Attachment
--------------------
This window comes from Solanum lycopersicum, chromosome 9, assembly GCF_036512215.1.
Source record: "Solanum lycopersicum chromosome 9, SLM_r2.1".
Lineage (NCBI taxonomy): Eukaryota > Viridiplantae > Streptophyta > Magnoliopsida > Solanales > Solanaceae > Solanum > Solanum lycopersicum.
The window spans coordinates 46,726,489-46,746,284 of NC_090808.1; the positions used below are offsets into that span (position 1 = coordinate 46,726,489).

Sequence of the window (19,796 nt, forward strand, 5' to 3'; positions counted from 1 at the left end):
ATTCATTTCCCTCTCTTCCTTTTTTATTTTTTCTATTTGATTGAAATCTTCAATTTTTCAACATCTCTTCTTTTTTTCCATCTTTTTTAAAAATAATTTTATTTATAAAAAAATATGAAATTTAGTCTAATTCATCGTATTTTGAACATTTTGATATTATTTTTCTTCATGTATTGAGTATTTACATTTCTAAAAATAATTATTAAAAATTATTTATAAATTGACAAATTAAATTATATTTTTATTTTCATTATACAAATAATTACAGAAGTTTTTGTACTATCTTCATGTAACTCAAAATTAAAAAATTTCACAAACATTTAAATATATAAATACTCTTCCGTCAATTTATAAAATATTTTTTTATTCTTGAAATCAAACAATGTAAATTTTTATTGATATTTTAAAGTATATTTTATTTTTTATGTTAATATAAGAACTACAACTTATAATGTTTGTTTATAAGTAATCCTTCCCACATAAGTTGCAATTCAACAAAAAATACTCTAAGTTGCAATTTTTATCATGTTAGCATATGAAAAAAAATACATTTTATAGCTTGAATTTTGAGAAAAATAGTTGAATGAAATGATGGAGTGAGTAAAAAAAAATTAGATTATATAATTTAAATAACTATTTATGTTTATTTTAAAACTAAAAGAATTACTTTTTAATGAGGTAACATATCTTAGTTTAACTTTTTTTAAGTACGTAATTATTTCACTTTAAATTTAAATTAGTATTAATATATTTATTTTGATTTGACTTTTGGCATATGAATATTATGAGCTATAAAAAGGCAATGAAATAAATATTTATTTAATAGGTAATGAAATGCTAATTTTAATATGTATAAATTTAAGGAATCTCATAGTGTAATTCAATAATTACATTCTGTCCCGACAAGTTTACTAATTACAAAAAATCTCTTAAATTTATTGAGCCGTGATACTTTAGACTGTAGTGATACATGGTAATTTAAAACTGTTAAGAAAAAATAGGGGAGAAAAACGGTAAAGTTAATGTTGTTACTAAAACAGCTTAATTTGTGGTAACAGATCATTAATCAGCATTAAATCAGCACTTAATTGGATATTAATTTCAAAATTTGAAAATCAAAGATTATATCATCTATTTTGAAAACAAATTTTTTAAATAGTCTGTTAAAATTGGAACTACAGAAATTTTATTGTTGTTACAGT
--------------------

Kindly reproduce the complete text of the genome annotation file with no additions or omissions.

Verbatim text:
This window comes from Solanum lycopersicum, chromosome 9, assembly GCF_036512215.1.
Source record: "Solanum lycopersicum chromosome 9, SLM_r2.1".
Lineage (NCBI taxonomy): Eukaryota > Viridiplantae > Streptophyta > Magnoliopsida > Solanales > Solanaceae > Solanum > Solanum lycopersicum.
The window spans coordinates 46,726,489-46,746,284 of NC_090808.1; the positions used below are offsets into that span (position 1 = coordinate 46,726,489).

Sequence of the window (19,796 nt, forward strand, 5' to 3'; positions counted from 1 at the left end):
ATTCATTTCCCTCTCTTCCTTTTTTATTTTTTCTATTTGATTGAAATCTTCAATTTTTCAACATCTCTTCTTTTTTTCCATCTTTTTTAAAAATAATTTTATTTATAAAAAAATATGAAATTTAGTCTAATTCATCGTATTTTGAACATTTTGATATTATTTTTCTTCATGTATTGAGTATTTACATTTCTAAAAATAATTATTAAAAATTATTTATAAATTGACAAATTAAATTATATTTTTATTTTCATTATACAAATAATTACAGAAGTTTTTGTACTATCTTCATGTAACTCAAAATTAAAAAATTTCACAAACATTTAAATATATAAATACTCTTCCGTCAATTTATAAAATATTTTTTTATTCTTGAAATCAAACAATGTAAATTTTTATTGATATTTTAAAGTATATTTTATTTTTTATGTTAATATAAGAACTACAACTTATAATGTTTGTTTATAAGTAATCCTTCCCACATAAGTTGCAATTCAACAAAAAATACTCTAAGTTGCAATTTTTATCATGTTAGCATATGAAAAAAAATACATTTTATAGCTTGAATTTTGAGAAAAATAGTTGAATGAAATGATGGAGTGAGTAAAAAAAAATTAGATTATATAATTTAAATAACTATTTATGTTTATTTTAAAACTAAAAGAATTACTTTTTAATGAGGTAACATATCTTAGTTTAACTTTTTTTAAGTACGTAATTATTTCACTTTAAATTTAAATTAGTATTAATATATTTATTTTGATTTGACTTTTGGCATATGAATATTATGAGCTATAAAAAGGCAATGAAATAAATATTTATTTAATAGGTAATGAAATGCTAATTTTAATATGTATAAATTTAAGGAATCTCATAGTGTAATTCAATAATTACATTCTGTCCCGACAAGTTTACTAATTACAAAAAATCTCTTAAATTTATTGAGCCGTGATACTTTAGACTGTAGTGATACATGGTAATTTAAAACTGTTAAGAAAAAATAGGGGAGAAAAACGGTAAAGTTAATGTTGTTACTAAAACAGCTTAATTTGTGGTAACAGATCATTAATCAGCATTAAATCAGCACTTAATTGGATATTAATTTCAAAATTTGAAAATCAAAGATTATATCATCTATTTTGAAAACAAATTTTTTAAATAGTCTGTTAAAATTGGAACTACAGAAATTTTATTGTTGTTACAGT